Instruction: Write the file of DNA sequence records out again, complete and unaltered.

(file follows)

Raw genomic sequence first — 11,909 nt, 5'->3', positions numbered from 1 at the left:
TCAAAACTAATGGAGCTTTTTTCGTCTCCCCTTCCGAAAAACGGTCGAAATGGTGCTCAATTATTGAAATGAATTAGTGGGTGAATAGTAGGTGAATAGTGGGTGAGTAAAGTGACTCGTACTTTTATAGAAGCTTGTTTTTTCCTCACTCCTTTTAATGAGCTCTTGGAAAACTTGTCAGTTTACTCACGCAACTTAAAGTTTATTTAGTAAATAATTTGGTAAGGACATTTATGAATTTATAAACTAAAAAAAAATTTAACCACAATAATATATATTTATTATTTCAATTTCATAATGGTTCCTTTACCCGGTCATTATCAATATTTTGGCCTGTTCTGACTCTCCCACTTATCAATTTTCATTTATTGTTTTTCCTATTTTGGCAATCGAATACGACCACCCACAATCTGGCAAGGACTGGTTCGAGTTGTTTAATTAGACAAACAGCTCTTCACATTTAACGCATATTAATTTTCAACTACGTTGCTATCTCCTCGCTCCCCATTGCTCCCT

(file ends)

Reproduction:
Raw genomic sequence first — 11,909 nt, 5'->3', positions numbered from 1 at the left:
TCAAAACTAATGGAGCTTTTTTCGTCTCCCCTTCCGAAAAACGGTCGAAATGGTGCTCAATTATTGAAATGAATTAGTGGGTGAATAGTAGGTGAATAGTGGGTGAGTAAAGTGACTCGTACTTTTATAGAAGCTTGTTTTTTCCTCACTCCTTTTAATGAGCTCTTGGAAAACTTGTCAGTTTACTCACGCAACTTAAAGTTTATTTAGTAAATAATTTGGTAAGGACATTTATGAATTTATAAACTAAAAAAAAATTTAACCACAATAATATATATTTATTATTTCAATTTCATAATGGTTCCTTTACCCGGTCATTATCAATATTTTGGCCTGTTCTGACTCTCCCACTTATCAATTTTCATTTATTGTTTTTCCTATTTTGGCAATCGAATACGACCACCCACAATCTGGCAAGGACTGGTTCGAGTTGTTTAATTAGACAAACAGCTCTTCACATTTAACGCATATTAATTTTCAACTACGTTGCTATCTCCTCGCTCCCCATTGCTCCCT